The broader impact/commercial potential of this I-Corps project is the translation of a decentralized solar-powered water treatment unit with the potential to increase global desalination operations and to promote secure and sustainable water resources. The proposed technology may be attractive to customers, including rural/tribal communities, large gated communities, golf courses and resorts, rural hospitals and schools, governmental properties for emergency/disaster settings, and industrial applications such as gas production facilities and agricultural farmland. Since the core technology may provide significant benefits in either new treatment facilities or for plant retrofits, existing large-scale water treatment plants also may be potential customers. Overall, the proposed technology is well-positioned to lower freshwater production costs as well as the carbon footprint for communities requiring decentralized water solutions.

This I-Corps project is based on the development and translation of a cost-effective, energy-efficient, solar-powered electrodialysis (ED) technology that will address the needs of brackish groundwater desalination plants. The proposed process will use an integrated solar cell/three-dimensional (3D) electrodialysis unit to recover >98% of the water from brackish sources using photon energy from sunlight as the only energy input. Currently, over one-third of the total operating cost of a typical desalination plant is the electrical cost of running the plant. The proposed technology will use Sun’s energy to drive the desalination process, enabling a reduction in energy consumption and carbon footprint. While energy costs constitute one-third of the total operating cost in incumbent ED systems, the electrodes constitute nearly one-third of the overall system cost. To lower the system cost, the technology will employ a proprietary electrode design that replaces of current platinum group-based planar electrodes with low-cost carbon-based three-dimensional (3-D) electrodes. The initial results demonstrate significantly improved (3x) demineralization and higher current efficiencies compared to planar electrodes when operated in a commercial ED reversal system. The 3-D electrodes also prevent unwanted side reactions, thereby improving the overall stability of the electrodialysis stack.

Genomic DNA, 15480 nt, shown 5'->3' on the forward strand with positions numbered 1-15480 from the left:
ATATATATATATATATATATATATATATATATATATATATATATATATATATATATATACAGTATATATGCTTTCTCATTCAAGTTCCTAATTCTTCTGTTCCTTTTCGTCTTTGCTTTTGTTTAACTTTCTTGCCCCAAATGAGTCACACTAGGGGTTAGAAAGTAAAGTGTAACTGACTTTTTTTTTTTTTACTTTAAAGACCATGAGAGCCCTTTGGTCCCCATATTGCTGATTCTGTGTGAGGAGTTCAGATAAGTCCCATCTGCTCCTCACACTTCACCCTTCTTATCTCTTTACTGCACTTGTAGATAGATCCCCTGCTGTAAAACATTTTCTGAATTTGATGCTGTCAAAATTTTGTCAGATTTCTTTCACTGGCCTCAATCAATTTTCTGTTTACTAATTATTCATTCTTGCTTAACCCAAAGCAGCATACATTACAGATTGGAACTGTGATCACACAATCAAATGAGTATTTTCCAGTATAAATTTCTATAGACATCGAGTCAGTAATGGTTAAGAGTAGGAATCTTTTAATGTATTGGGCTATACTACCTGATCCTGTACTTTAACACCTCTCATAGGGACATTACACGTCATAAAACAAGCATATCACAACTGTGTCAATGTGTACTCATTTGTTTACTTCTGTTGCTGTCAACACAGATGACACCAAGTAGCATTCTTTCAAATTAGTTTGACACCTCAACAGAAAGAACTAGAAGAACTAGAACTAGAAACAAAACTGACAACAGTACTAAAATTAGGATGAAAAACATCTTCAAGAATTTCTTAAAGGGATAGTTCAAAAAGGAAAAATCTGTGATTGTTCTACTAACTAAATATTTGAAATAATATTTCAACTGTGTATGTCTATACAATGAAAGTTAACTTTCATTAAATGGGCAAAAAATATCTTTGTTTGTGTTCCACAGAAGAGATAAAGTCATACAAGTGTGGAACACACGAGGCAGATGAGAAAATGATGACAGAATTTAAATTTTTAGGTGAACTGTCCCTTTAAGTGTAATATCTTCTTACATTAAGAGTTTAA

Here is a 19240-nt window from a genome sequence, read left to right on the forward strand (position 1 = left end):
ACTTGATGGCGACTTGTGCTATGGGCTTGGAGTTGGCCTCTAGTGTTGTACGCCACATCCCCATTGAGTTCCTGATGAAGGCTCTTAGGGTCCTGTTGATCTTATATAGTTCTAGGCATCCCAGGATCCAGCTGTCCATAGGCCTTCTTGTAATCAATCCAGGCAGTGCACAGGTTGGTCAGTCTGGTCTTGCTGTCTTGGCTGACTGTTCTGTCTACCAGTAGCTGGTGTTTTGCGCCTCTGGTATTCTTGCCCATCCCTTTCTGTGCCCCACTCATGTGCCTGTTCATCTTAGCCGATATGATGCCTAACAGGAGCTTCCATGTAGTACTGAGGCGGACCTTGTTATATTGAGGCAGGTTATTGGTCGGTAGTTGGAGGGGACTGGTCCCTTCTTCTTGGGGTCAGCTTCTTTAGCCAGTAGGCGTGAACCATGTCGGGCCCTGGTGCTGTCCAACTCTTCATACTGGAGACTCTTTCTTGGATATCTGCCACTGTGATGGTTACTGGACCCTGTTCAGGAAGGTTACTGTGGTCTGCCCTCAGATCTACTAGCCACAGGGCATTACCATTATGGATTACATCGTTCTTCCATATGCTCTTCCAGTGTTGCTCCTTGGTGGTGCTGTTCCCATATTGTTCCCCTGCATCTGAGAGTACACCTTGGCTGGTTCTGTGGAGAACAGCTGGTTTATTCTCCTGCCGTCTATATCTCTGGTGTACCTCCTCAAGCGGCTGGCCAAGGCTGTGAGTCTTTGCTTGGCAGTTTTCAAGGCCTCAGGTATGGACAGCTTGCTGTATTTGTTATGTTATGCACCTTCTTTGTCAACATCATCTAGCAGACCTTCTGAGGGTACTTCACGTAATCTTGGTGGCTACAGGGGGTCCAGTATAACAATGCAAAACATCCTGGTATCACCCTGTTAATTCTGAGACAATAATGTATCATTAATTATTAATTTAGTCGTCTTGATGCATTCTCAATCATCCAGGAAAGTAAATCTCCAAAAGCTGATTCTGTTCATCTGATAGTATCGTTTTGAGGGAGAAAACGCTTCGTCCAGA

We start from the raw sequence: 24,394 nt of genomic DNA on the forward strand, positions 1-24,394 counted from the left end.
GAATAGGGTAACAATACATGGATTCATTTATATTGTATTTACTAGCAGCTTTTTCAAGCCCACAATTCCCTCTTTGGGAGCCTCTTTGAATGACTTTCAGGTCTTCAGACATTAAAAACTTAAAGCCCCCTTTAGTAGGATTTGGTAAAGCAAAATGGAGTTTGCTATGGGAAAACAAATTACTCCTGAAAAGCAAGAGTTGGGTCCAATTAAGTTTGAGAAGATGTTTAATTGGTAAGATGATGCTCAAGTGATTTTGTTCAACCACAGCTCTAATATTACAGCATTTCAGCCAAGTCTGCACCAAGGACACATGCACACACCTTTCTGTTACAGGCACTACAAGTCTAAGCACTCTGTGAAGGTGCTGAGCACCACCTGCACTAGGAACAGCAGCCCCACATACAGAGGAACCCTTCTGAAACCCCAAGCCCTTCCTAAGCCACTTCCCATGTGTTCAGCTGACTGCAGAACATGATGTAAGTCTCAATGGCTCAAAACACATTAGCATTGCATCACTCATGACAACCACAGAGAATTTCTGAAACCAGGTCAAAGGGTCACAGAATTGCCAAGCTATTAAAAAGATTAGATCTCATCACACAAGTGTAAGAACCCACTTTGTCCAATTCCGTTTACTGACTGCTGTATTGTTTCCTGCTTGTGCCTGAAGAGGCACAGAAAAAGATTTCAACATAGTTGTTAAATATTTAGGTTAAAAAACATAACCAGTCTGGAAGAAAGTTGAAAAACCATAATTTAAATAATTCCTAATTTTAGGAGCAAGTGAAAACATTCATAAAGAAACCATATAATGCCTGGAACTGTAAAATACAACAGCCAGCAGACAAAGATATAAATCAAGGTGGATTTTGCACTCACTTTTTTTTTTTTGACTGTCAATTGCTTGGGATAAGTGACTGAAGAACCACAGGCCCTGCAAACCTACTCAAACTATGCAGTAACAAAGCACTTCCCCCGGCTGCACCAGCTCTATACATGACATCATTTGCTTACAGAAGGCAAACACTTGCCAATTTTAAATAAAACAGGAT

This award reflects NSF's statutory mission and has been deemed worthy of support through evaluation using the Foundation's intellectual merit and broader impacts review criteria.

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University of Iowa
Iowa City
United States
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